Paterson City Paid Sick Time Ordinance
On January 7, 2015, Paterson became the fifth city in New Jersey to implement a sick leave law for employees. The Ordinance is officially called “An Ordinance Creating Paterson Code Chapter 412, Entitled “Sick Leave for Private Employees” Unofficially, the Ordinance is known as the Paterson Earned Sick Leave Law. As it states in the ordinance, the law specifically applies to private business. Paterson City exempted itself and all city employees from the new requirements.
Paterson joined with East Orange, Irvington, and Passaic, all of which implemented a sick leave ordinance in 2015. The ordinance provides paid sick leave to employees of private businesses. Employees can earn up to 40 hours (5 days) of sick leave is awarded to large businesses, those who employ 10 or more employees. Smaller companies and employers must provide up to 24 hours (3 days) of sick leave to their employees. The three exceptions for small business employees are those employees who are child-care workers, home health care and food service workers. Those workers are able to earn up to 40 hours of paid sick leave a year, regardless of the employer’s size. For businesses outside of Paterson City limits, it is important to note that although the ordinance applied to Paterson City businesses, it also applied to any employee who works inside of city limits for at least 80 hours a year. This means that out of state employers, as well as foreign employers, must be aware of these laws if any employee lands in Paterson for 80 hours or more each year, or roughly 1 ½ hours a week. This would include any employee who comes to Paterson for a couple of weeks a year, or on a regular short term basis. This would include sales reps, regional employees, and drivers who pass through the city in route.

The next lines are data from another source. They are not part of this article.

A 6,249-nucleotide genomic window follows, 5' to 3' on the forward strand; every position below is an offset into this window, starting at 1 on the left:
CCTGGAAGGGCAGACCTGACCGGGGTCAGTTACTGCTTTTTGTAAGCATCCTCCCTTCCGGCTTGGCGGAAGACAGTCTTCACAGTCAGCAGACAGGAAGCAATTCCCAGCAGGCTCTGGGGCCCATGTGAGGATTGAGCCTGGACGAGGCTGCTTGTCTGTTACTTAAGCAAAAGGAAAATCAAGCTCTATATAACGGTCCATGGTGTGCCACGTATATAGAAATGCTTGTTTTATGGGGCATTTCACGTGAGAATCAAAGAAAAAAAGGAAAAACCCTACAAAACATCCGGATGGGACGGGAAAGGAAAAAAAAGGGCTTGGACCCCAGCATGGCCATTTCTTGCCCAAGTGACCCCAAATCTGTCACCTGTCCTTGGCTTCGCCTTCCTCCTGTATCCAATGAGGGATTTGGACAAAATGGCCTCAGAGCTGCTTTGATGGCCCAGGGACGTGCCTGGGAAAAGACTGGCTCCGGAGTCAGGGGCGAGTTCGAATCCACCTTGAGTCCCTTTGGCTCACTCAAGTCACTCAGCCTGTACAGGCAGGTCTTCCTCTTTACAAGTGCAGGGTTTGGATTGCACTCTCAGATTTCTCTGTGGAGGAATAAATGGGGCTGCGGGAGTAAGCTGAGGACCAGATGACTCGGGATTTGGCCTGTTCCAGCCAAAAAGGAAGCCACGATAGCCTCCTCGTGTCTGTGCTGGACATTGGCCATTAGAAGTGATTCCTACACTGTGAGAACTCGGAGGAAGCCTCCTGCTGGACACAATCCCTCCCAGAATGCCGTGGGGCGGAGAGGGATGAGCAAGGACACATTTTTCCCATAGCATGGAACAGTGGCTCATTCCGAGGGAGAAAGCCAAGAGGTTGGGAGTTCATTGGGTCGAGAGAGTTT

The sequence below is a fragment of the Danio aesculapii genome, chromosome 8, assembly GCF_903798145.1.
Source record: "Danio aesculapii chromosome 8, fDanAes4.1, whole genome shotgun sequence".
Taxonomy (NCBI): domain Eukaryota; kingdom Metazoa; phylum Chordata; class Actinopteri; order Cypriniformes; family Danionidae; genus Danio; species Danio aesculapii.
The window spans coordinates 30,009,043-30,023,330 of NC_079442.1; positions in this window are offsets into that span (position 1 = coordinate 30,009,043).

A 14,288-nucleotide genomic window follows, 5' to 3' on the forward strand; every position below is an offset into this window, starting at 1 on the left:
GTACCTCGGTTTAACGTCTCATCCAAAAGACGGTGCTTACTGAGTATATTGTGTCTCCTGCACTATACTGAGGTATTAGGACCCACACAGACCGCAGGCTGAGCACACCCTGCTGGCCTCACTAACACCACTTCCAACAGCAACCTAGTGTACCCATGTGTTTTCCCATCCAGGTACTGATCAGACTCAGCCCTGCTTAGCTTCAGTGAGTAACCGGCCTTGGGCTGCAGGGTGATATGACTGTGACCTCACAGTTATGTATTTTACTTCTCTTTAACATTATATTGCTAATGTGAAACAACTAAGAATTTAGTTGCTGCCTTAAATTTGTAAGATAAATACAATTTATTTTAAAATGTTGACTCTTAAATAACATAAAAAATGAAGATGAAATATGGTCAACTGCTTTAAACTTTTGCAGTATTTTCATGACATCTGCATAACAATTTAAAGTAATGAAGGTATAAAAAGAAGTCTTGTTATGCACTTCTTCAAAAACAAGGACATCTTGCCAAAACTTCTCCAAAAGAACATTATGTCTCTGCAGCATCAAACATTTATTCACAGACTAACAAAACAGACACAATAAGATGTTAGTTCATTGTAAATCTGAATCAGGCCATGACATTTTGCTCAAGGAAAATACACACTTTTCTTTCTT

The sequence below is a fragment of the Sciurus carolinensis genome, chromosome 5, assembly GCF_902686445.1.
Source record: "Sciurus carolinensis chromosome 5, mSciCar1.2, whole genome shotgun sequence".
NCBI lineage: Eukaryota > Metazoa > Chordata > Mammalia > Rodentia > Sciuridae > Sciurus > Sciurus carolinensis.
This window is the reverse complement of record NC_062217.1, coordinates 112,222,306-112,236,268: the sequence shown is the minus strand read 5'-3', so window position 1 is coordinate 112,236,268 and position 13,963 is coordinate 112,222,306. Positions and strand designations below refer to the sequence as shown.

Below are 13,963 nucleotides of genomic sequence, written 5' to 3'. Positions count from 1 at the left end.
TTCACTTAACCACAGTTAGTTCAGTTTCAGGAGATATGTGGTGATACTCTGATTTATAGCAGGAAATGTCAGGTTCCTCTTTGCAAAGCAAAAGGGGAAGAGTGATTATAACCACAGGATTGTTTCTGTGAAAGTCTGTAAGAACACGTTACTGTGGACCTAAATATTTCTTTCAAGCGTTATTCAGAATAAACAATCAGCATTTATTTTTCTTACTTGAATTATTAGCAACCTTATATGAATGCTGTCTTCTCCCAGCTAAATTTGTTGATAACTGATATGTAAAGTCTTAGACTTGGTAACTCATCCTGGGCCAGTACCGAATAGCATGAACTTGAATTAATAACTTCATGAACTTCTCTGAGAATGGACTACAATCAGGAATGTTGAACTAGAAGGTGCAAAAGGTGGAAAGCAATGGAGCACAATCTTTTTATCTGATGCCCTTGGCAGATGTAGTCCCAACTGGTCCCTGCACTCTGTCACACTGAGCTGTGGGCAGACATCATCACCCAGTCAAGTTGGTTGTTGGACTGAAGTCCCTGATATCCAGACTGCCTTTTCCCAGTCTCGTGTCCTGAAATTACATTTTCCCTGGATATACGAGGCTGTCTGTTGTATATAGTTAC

Accrual of Sick Time
Employees earn paid sick leave at the rate of 1 hour for every 30 hours worked. Large employers who have 10 or more employees are required to allow employees to earn up to 40 hours (5 days) of sick leave each year. Smaller employers, those with under 10 employees must allow employees to earn up to 24 hours (3 days) of sick leave a year. As mentioned, the exception to the small business 24 hours rule is for employees in child care, home health care, and food service. There are no exceptions for small or single person employers. That means that a family with a regular babysitter must provide paid sick of up to 40 hours for their baby sitter. It’s also important to note that employee count is the determining factor, even if the employees are part time or temporary employees. Employee count is not based on Full Time Equivalent (FTE)